Facebook is now an old cyclical business

Facebook is now an old cyclical business

Facebook and its parent company Meta Platforms haven’t lost their mojo. They have simply grown to the point where the advertising cycle dominates the company’s revenues. This is the cause of their recent drop in revenue and the likely fate of other tech businesses. Companies that looked bright when young and fast growing now resemble rusty old companies moving up and down with the business cycle.

Advertising has always been a cyclical industry, at least as long as the data has been collected. Looking back to 1919, total inflation-adjusted advertising grew 5.7% annually outside recessions, but fell 5.6% in the recession years.

Although marketers often say that it’s during recessions that a company should increase its advertising, the math doesn’t work that way. But the cold and hard facts of advertising show that dollars actually spent decline during economic downturns.

The higher a company’s market share, the more it will be affected by general industry trends and the less the company’s trajectory matters to sales. This appears to be the case with Amazon’s online store sales, which fell in the second quarter of 2022. This will also be true for Tesla when (and if) it reaches the market share of General Motors or Toyota: they lead the cycle auto industry. rather than continuing to increase market share.

Think of a large and very cyclical industry, such as steel or cars or paper. Now imagine a small business with better management or technology. It starts with only a small fraction of one percent of the industry’s total sales, but grows 50 percent annually. This company will appear non-cyclical. Its sales growth will reflect how well it copes with its growth issues and how it progresses to win more customers. At the outset, the industry cycle determines where a particular year’s growth is 55% or just 45%. Even the smallest number is rather surprising in a mature industry.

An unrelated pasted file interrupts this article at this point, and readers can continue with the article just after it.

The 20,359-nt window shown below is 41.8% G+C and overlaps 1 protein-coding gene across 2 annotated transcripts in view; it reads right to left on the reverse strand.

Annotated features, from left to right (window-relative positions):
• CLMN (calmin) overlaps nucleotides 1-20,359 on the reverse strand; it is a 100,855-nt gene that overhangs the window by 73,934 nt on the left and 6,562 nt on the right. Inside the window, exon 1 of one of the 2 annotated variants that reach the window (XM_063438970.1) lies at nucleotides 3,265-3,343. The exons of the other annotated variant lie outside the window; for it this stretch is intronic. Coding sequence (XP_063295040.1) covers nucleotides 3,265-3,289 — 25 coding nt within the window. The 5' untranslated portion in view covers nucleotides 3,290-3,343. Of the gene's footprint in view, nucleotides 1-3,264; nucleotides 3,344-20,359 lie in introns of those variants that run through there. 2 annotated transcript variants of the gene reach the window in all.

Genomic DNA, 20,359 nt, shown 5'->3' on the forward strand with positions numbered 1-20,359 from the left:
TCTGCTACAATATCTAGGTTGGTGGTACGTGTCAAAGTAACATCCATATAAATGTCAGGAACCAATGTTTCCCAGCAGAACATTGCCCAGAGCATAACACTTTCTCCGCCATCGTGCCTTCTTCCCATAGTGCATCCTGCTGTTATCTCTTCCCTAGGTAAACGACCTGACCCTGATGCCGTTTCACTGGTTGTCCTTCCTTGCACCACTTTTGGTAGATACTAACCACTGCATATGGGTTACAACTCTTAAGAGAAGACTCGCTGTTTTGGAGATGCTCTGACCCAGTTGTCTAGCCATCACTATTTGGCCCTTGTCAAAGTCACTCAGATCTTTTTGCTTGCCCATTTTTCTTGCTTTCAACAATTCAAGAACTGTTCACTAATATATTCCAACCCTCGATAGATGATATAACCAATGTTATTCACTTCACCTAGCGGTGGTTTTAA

Eventually the law of diminishing returns will come into effect and growth will drop from 50% per year to 30% or 20%. But that early growth made it an important part of the total industry. Now the industry cycle can anchor growth at 25% in good years or 15% in poor years. It’s still not very cyclical, at least compared to legacy companies. However, as market share growth inevitably diminishes, industry cycles come to dominate changes in company sales. And this is where Meta is located.

Being cyclical isn’t terrible, although in pushups it’s certainly less fun than being stable. And growing fast is good, assuming profits are accompanied by sales growth. The challenge for business leadership is to understand the new problems to be faced.

In the early days of the tech company, achieving growth was the key. Whether the economy grows two percent or three percent is irrelevant, because a great new product can get more sales regardless of the economy.

In the cyclical phase, however, corporate leadership must reflect on the significance of business cycles. How much will revenue drop in a recession? Will the expense have to be reduced? Probably yes. And how should it be cut? Staff layoffs, less marketing, slowing capital spending, or eliminating goat yoga classes for employees?

Cycles not only go down, but also go up, and often unexpectedly. Business leaders need to consider, when conditions are worse, how to meet increased demand when it comes. This may require adding employees, equipment, locations, and financing all of this expansion before bills are paid.

Growing is good and growing to the point that business goes cyclical is what happens when growth continues long enough. New skills are needed. This is true for Meta and all other big companies with great ideas.

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